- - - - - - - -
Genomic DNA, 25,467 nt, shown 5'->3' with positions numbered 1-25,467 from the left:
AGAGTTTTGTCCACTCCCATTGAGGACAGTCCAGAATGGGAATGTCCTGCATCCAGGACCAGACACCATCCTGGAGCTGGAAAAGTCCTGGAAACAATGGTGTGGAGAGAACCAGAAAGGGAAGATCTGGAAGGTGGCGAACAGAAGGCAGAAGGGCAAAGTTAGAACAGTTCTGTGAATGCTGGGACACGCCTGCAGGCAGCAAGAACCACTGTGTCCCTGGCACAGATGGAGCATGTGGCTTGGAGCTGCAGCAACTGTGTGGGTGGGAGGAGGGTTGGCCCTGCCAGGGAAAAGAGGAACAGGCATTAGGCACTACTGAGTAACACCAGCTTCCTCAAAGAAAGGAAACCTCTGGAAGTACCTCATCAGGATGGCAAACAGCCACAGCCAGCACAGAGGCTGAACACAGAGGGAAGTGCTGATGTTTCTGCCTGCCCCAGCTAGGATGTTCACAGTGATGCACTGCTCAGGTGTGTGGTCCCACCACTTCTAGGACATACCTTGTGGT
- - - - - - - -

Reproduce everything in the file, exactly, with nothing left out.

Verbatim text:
Genomic DNA, 25,467 nt, shown 5'->3' with positions numbered 1-25,467 from the left:
AGAGTTTTGTCCACTCCCATTGAGGACAGTCCAGAATGGGAATGTCCTGCATCCAGGACCAGACACCATCCTGGAGCTGGAAAAGTCCTGGAAACAATGGTGTGGAGAGAACCAGAAAGGGAAGATCTGGAAGGTGGCGAACAGAAGGCAGAAGGGCAAAGTTAGAACAGTTCTGTGAATGCTGGGACACGCCTGCAGGCAGCAAGAACCACTGTGTCCCTGGCACAGATGGAGCATGTGGCTTGGAGCTGCAGCAACTGTGTGGGTGGGAGGAGGGTTGGCCCTGCCAGGGAAAAGAGGAACAGGCATTAGGCACTACTGAGTAACACCAGCTTCCTCAAAGAAAGGAAACCTCTGGAAGTACCTCATCAGGATGGCAAACAGCCACAGCCAGCACAGAGGCTGAACACAGAGGGAAGTGCTGATGTTTCTGCCTGCCCCAGCTAGGATGTTCACAGTGATGCACTGCTCAGGTGTGTGGTCCCACCACTTCTAGGACATACCTTGTGGT